Thus guest post is by Irene Gallego Romero (@ee_reh_neh) on her paper Gallego Romero et al “Generation of a Panel of Induced Pluripotent Stem Cells From Chimpanzees: a Resource for Comparative Functional Genomics” bioRxived here.
Genetic divergence in protein coding regions between humans and chimpanzees cannot explain phenotypic differences between the two species, or, more broadly, between other closely related groups. Although we have known this since the early days of genetic sequencing, it has been very hard to formally test the hypothesis that follows logically – that it may be changes in gene expression and regulation that underlie the divergence in phenotypes. This is especially true in the great apes, where there are plenty of ethical and practical impediments to experimentation. For instance, our ability to carry out functional studies and really decode cellular mechanisms is restricted to tissues that can be sampled non-invasively. To date, this has mostly meant fibroblasts and immortalised lymphoblastoid cell lines. The rest of comparative work in primates tends to be done in tissue samples collected post-mortem, where experimental manipulation is not a possibility.
Together, these limitations provided the impetus for us to develop a panel of high-quality induced pluripotent stem cell (iPSC) lines from chimpanzees. The promise of this panel lies, of course, not just in insights into the pluripotent state in chimpanzees (although that is certainly a worthy subject) but in how it opens the door to a tantalizing number of previously inaccessible questions, when we combine it with any of the many protocols available for differentiating iPSCs into particular somatic cell types that have remained out of reach until now.
The amount of work that went into developing an effective reprogramming protocol is not readily apparent in our preprint, but it was exhaustive – and exhausting! We began by using retroviral vectors to deliver the four factors that are commonly used to reprogram somatic cells to pluripotency, but soon encountered two fairly sizable problems with that approach. First, these viral vectors are integrated into the host genome during the course of reprogramming, and one never knows what they’re going to disrupt. This is an issue that everyone using retro- or lentiviral vectors has to contend with, and indeed, when we began working on the project three and a half years ago they were the most reliable and established reprogramming method around, so we were prepared to take our chances and scan the resulting lines to determine insertion sites. Regardless, the thought of random insertions of pluripotency genes set us somewhat on edge!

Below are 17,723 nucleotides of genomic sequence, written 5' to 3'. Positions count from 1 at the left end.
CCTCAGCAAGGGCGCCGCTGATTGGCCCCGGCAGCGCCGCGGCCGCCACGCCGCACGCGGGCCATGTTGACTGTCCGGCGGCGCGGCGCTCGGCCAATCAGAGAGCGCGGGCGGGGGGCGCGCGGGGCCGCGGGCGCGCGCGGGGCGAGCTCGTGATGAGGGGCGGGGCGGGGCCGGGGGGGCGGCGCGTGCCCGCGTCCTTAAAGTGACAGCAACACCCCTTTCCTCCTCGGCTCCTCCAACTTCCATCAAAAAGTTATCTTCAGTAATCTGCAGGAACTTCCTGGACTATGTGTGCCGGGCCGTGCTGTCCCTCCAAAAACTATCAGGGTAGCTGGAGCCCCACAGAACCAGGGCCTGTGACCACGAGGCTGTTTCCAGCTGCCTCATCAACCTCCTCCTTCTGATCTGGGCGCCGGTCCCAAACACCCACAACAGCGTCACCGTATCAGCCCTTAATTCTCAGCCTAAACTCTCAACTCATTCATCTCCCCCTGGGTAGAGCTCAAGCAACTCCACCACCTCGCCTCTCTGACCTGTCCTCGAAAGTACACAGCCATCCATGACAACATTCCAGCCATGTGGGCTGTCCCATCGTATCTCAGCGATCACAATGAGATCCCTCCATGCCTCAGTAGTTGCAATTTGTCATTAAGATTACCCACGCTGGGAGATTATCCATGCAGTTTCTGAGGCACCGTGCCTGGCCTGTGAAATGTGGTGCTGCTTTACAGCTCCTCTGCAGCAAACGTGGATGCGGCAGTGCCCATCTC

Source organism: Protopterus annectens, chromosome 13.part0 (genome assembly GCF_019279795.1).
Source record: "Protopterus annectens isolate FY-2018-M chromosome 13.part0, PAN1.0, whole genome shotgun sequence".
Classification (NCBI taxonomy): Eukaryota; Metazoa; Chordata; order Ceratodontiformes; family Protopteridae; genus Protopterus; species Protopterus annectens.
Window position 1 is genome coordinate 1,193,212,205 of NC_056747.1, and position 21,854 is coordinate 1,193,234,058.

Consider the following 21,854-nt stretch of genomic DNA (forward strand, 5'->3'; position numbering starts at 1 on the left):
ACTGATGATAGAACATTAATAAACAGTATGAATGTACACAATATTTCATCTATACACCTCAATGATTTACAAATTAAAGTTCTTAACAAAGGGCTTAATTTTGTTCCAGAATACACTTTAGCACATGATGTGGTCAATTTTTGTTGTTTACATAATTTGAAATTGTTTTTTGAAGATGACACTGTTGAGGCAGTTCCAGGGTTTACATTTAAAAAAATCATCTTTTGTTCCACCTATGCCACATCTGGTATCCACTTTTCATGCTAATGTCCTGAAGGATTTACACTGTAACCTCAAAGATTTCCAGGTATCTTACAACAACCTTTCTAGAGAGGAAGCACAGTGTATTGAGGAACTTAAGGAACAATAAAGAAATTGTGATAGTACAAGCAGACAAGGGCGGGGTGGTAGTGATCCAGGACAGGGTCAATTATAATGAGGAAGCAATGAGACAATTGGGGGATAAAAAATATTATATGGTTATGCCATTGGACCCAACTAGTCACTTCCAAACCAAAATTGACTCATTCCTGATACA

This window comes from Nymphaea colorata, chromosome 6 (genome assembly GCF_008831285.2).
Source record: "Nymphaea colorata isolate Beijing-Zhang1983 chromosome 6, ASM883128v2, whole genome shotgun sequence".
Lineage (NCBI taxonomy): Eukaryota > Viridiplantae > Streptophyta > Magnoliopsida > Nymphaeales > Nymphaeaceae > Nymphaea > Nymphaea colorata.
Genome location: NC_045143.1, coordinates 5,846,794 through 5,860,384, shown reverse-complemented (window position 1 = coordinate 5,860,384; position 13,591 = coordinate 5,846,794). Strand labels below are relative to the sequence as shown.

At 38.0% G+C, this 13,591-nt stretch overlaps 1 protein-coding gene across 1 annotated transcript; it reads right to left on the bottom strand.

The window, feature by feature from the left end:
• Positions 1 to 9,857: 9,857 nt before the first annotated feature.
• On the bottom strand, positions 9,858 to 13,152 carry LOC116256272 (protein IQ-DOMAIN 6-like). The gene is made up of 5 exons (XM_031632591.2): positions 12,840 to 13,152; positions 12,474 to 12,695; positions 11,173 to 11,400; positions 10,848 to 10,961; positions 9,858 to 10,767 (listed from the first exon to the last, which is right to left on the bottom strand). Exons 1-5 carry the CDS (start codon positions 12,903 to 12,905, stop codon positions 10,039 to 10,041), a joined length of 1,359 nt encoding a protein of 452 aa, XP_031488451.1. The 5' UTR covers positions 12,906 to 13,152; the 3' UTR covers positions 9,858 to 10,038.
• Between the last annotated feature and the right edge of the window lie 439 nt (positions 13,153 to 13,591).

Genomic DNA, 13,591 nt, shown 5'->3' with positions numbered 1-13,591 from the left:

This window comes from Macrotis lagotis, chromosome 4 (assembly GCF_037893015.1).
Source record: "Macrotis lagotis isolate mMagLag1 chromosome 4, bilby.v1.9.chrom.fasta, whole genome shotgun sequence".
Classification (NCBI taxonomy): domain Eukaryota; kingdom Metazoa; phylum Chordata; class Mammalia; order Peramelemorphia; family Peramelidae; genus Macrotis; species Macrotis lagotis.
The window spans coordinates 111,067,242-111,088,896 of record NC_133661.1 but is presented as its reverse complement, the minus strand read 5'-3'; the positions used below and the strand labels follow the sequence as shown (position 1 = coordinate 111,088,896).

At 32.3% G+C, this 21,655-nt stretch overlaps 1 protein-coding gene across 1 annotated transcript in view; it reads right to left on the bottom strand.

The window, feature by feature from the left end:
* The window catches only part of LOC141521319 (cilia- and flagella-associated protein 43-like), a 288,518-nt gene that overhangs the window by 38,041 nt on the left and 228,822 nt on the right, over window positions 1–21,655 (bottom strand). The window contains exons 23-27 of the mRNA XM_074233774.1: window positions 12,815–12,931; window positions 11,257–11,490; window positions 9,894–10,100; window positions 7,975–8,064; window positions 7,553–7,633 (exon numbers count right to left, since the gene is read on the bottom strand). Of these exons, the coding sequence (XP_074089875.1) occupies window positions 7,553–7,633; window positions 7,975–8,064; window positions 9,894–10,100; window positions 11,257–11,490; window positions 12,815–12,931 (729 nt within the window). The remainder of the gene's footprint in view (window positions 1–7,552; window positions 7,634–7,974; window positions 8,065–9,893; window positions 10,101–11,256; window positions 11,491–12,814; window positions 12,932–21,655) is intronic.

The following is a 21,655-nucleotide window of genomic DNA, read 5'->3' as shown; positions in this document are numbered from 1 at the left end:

However, for reasons that we never fully understood, those chimpanzee lines had a lot of trouble silencing the retroviral vectors and maintaining pluripotency solely through endogenous mechanisms, as we show in one of our supplemental figures. At the time, we were making human iPSC lines in tandem using exactly the same vector stocks. While the human lines would lose most exogenous vector expression after 12 to 15 passages, in chimpanzee iPSCs of the same age we would generally find that expression of at least one, if not more, exongenous genes was as high as it had been on day one. This did not bode well for the lines, or for our ability to do interesting things with them! So we scrapped the integrating approach, and began optimizing protocols all over again. Fortunately for us, Shinya Yamanaka’s group had just published a very thorough protocol on reprogramming cells using non-integrating episomal vectors, which ended up laying the foundations of the one we present in our preprint.
The lines we have generated with it are of fantastic quality, and they have passed every test we have thrown at them with flying colours. Pluripotency is being endogenously maintained, they’re karyotypically normal, and they differentiate into all three germ layers both spontaneously as embryoid bodies and teratomas when injected into mice, and when we use directed protocols to push them towards a particular fate.
We were very interested in quantifying how human and chimpanzee iPSC lines differ from each other. To this end, we collected RNA-sequencing and methylation data from the chimpanzee iPSCs and the fibroblast lines they were generated from, as well as from seven human iPSC lines from various ethnic and cellular origins and their precursors, and compared them to one another. We find large numbers of inter-species differences both before and after reprogramming, but crucially, most of them are not the same differences. Of all the genes with strong evidence for differential expression between species at the iPSC stage, only 38% are also differentially expressed before reprogramming, and the situation is quite similar with regards to methylation.
Another thing we have found very striking in the data is the very clear increase in homogeneity within (and possibly between, although our design makes that harder to effectively quantify) species at the iPSC level relative to the precursor cells, both in gene expression levels and in DNA methylation. This finding will be very interesting to keep in mind as we go forward and differentiate the iPSCs into a suite of somatic cell types and see how these measures fluctuate through differentiation.
Ultimately, however, where the biggest significance of this work lies for us is in the fact that the lines are not just for our own use. They’re available to other researchers, and this is something we have had in mind from the earliest stages of the work. There is no possible way for our lab to even begin to tackle all the questions that these lines can be used to answer. So if you want to work with our chimpanzee iPSC lines, get in touch.